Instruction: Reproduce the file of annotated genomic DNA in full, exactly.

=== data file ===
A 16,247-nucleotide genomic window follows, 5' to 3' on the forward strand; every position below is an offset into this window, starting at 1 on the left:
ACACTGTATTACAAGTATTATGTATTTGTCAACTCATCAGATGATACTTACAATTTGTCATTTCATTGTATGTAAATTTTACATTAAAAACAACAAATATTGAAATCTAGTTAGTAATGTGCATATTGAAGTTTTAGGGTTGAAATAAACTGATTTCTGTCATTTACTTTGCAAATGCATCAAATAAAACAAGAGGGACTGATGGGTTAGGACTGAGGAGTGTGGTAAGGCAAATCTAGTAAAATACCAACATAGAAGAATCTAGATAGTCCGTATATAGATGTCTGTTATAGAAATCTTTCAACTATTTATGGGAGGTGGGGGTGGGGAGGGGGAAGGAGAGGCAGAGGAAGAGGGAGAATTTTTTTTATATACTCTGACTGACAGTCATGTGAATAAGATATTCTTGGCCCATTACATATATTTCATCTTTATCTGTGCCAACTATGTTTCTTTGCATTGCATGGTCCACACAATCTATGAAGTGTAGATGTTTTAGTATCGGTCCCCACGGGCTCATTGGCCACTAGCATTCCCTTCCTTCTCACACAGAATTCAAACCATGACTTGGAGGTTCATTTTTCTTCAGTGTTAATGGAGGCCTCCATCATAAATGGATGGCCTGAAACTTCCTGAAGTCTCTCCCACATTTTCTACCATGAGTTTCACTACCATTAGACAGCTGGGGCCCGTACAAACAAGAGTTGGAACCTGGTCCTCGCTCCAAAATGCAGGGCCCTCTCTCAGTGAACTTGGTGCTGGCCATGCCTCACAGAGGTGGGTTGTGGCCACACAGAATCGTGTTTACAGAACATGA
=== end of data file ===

A 16,247-nucleotide genomic window follows, 5' to 3' on the forward strand; every position below is an offset into this window, starting at 1 on the left:
ACACTGTATTACAAGTATTATGTATTTGTCAACTCATCAGATGATACTTACAATTTGTCATTTCATTGTATGTAAATTTTACATTAAAAACAACAAATATTGAAATCTAGTTAGTAATGTGCATATTGAAGTTTTAGGGTTGAAATAAACTGATTTCTGTCATTTACTTTGCAAATGCATCAAATAAAACAAGAGGGACTGATGGGTTAGGACTGAGGAGTGTGGTAAGGCAAATCTAGTAAAATACCAACATAGAAGAATCTAGATAGTCCGTATATAGATGTCTGTTATAGAAATCTTTCAACTATTTATGGGAGGTGGGGGTGGGGAGGGGGAAGGAGAGGCAGAGGAAGAGGGAGAATTTTTTTTATATACTCTGACTGACAGTCATGTGAATAAGATATTCTTGGCCCATTACATATATTTCATCTTTATCTGTGCCAACTATGTTTCTTTGCATTGCATGGTCCACACAATCTATGAAGTGTAGATGTTTTAGTATCGGTCCCCACGGGCTCATTGGCCACTAGCATTCCCTTCCTTCTCACACAGAATTCAAACCATGACTTGGAGGTTCATTTTTCTTCAGTGTTAATGGAGGCCTCCATCATAAATGGATGGCCTGAAACTTCCTGAAGTCTCTCCCACATTTTCTACCATGAGTTTCACTACCATTAGACAGCTGGGGCCCGTACAAACAAGAGTTGGAACCTGGTCCTCGCTCCAAAATGCAGGGCCCTCTCTCAGTGAACTTGGTGCTGGCCATGCCTCACAGAGGTGGGTTGTGGCCACACAGAATCGTGTTTACAGAACATGA